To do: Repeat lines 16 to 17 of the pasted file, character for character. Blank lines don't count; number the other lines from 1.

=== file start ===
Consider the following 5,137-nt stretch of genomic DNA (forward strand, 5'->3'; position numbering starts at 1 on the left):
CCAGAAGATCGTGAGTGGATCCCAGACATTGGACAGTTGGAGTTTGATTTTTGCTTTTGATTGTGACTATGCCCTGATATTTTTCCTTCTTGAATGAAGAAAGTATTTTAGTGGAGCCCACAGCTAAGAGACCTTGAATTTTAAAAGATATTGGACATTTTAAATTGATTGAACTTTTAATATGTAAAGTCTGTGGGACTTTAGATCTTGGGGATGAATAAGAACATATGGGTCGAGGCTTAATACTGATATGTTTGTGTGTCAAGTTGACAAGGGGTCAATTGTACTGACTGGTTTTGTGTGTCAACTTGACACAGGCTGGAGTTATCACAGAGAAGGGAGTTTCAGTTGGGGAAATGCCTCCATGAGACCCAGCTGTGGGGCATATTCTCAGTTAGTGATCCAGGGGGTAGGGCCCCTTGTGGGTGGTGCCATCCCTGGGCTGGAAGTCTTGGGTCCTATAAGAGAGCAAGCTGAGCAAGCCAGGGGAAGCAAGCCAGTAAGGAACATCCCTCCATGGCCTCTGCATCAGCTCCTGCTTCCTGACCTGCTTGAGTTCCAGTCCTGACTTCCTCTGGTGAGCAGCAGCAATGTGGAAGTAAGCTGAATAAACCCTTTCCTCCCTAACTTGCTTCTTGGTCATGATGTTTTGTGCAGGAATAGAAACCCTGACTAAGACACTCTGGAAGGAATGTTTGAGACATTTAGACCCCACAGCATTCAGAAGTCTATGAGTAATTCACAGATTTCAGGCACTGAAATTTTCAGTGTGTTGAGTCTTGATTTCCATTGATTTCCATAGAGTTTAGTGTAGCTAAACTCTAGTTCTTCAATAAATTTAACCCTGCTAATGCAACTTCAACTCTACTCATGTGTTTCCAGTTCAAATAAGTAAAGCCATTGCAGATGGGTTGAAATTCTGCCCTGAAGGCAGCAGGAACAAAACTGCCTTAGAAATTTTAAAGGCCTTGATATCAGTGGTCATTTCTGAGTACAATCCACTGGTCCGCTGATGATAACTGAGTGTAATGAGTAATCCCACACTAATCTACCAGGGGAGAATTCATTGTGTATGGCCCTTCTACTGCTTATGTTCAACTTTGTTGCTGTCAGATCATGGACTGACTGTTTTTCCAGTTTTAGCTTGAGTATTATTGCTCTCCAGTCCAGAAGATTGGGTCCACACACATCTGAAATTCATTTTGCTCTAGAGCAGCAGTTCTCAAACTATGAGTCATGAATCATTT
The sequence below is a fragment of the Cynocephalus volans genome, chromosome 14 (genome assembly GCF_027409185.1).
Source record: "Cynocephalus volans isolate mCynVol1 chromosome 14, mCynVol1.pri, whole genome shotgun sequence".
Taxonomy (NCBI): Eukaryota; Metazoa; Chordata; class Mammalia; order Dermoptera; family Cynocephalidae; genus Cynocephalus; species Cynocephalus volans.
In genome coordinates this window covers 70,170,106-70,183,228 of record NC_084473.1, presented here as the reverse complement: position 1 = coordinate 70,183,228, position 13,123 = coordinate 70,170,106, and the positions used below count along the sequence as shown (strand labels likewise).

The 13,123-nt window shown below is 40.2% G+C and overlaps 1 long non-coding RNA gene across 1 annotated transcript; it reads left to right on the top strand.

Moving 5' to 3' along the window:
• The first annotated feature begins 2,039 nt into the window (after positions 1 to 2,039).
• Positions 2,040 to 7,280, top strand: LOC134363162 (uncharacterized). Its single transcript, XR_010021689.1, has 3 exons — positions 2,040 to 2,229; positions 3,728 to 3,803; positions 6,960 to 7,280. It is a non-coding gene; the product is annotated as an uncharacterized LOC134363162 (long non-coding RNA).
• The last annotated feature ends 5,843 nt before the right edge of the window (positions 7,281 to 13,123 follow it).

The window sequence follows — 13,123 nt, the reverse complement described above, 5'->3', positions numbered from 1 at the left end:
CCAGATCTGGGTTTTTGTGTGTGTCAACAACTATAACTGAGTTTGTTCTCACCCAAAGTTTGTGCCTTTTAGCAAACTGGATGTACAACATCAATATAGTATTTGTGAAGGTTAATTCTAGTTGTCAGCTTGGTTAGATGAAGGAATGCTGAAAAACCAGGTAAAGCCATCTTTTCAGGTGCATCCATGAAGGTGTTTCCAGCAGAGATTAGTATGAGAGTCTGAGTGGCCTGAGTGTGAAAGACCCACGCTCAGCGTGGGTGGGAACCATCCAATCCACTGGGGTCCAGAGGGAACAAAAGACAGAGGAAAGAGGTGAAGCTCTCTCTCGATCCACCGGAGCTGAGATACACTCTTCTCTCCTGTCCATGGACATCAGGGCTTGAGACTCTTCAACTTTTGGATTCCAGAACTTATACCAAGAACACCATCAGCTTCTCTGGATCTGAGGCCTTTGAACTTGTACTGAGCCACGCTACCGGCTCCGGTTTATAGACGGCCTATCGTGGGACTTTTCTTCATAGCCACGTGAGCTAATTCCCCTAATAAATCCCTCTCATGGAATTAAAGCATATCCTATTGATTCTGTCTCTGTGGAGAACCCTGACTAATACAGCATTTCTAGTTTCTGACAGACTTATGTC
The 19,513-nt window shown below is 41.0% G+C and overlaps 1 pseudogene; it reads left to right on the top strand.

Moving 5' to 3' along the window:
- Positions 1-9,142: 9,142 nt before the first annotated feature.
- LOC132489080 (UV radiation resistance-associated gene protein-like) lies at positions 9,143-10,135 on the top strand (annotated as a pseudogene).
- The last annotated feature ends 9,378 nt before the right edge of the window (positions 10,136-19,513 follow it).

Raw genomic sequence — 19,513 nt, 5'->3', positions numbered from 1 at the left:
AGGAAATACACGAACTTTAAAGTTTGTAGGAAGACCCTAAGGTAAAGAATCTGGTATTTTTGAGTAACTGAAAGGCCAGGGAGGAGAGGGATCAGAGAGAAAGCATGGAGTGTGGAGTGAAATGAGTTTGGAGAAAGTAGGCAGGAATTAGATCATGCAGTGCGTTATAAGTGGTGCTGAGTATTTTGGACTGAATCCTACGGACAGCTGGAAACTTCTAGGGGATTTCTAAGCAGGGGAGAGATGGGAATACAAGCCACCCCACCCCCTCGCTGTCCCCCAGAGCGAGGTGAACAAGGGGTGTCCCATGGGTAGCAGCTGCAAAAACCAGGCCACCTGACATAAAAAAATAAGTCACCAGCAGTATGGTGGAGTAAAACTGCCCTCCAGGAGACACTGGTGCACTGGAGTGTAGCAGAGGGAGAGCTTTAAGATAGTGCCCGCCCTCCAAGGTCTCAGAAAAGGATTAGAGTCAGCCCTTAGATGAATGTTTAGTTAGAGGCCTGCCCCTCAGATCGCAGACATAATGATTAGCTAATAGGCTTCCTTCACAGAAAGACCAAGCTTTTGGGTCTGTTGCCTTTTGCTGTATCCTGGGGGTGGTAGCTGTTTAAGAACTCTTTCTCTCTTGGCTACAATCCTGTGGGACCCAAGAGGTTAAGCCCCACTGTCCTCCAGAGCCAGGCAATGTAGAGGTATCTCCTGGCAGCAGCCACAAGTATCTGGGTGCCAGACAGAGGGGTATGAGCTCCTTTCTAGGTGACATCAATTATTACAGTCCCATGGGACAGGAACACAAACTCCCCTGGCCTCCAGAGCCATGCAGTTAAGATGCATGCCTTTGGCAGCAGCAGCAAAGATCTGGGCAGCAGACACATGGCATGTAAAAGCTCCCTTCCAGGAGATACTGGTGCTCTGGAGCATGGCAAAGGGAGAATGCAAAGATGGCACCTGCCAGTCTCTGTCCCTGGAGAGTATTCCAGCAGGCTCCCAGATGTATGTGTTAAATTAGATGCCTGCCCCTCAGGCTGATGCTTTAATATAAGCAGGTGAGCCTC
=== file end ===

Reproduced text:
- Positions 1-9,142: 9,142 nt before the first annotated feature.
- LOC132489080 (UV radiation resistance-associated gene protein-like) lies at positions 9,143-10,135 on the top strand (annotated as a pseudogene).